Talk about unfortunate timing. With the global economy reeling from the excesses of Wall Street, Mathew Bishop and Michael Green give us the incredulously titled Philanthrocapitalism: How the Rich Can Save the World. Bishop, the chief business editor at the Economist, first described how the barons of the new economy were revolutionizing philanthropy by applying their business principles—and sweeping ambition—to their charitable endeavors in 2006. Now he has teamed up with Green, an international development expert, to chronicle how this "movement" of philanthropists has "set out to change the world." The world is indeed changed: This gilded age has come to an abrupt and hard stop, and with it, perhaps, has come a tempering of irrational exuberance about the potential of outsized philanthropists to be, in Bishop's words, "superheroes for solving some of society's problems."
Bishop and Green offer an exceptional synthesis of the influence of the private sector on the field of philanthropy, and this book should be required reading in any MBA or public policy program. But the authors fail to probe some hard questions thoroughly enough: Is the "new" philanthropy really even "new"? And is the private sector the best exemplar of corporate governance, accountability, or long-term investment savvy—particularly when it comes to complex and persistent social and economic problems? With the pillars of global capitalism quaking and government bailouts that will, inevitably, limit public spending for social needs, these are more than academic questions.
In their engaging—if incomplete—history of philanthropy, the authors cite the influence of Andrew Carnegie's Gospel of Wealth, in which he described the rich as merely stewards of their economic surplus and advocated giving wealth away in one's lifetime, rather than leaving it to heirs. The Gospel has inspired tycoons from John D. Rockefeller, the world's first billionaire, to philanthrocapitalist par excellence Bill Gates, who received a copy from Warren Buffett. So, what, exactly, is philanthrocapitalism, and how does it differ from the philanthropy of those earlier titans of industry? First, the scale is unprecedented. The wealth creation of the last quarter-century—adjusted for historical inflation and the recent collapse—dwarfs any other period in history. At the start of 2008, the United States claimed 1,000 billionaires and the world 2,500. And charitable giving in the United States has increased accordingly, more than doubling from $13 billion in 1996 to nearly $32 billion in 2006. Second, this wealth has been created by entrepreneurs in tech, finance, and other industries who now channel their energy, drive, and principles to philanthropic endeavors. According to Bishop and Green,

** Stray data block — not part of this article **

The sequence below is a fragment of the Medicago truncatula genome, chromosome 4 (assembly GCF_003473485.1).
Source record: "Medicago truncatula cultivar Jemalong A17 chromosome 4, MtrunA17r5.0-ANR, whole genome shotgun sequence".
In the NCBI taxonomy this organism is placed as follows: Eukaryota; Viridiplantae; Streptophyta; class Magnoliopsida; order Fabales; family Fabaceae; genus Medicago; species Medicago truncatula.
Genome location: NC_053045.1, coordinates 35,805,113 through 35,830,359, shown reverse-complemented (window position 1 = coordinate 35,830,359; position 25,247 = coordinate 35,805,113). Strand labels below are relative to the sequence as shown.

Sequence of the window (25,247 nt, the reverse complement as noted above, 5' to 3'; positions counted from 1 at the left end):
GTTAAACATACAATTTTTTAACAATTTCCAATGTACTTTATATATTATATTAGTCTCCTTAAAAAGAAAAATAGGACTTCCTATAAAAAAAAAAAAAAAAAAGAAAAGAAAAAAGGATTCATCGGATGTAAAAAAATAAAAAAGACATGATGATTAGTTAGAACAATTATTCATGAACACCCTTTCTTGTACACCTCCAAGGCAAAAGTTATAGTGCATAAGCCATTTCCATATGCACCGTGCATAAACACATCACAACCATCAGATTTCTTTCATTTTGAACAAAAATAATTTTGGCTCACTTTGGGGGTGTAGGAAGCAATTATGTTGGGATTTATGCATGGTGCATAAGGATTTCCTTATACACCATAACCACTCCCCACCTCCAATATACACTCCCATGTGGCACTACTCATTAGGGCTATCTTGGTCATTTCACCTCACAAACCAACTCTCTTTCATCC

philanthrocapitalists are developing a new (if familiar-sounding) language to describe their business like approach. Their philanthropy is "strategic," "market conscious," "impact oriented," "knowledge based," often "high engagement," and always driven by the goal of maximizing leverage of the donor's money. Seeing themselves as social investors, not traditional donors, some of them engage in "venture philanthropy." As entrepreneurial "philanthropreneurs," they love to back social entrepreneurs who offer innovative solutions to society's problems.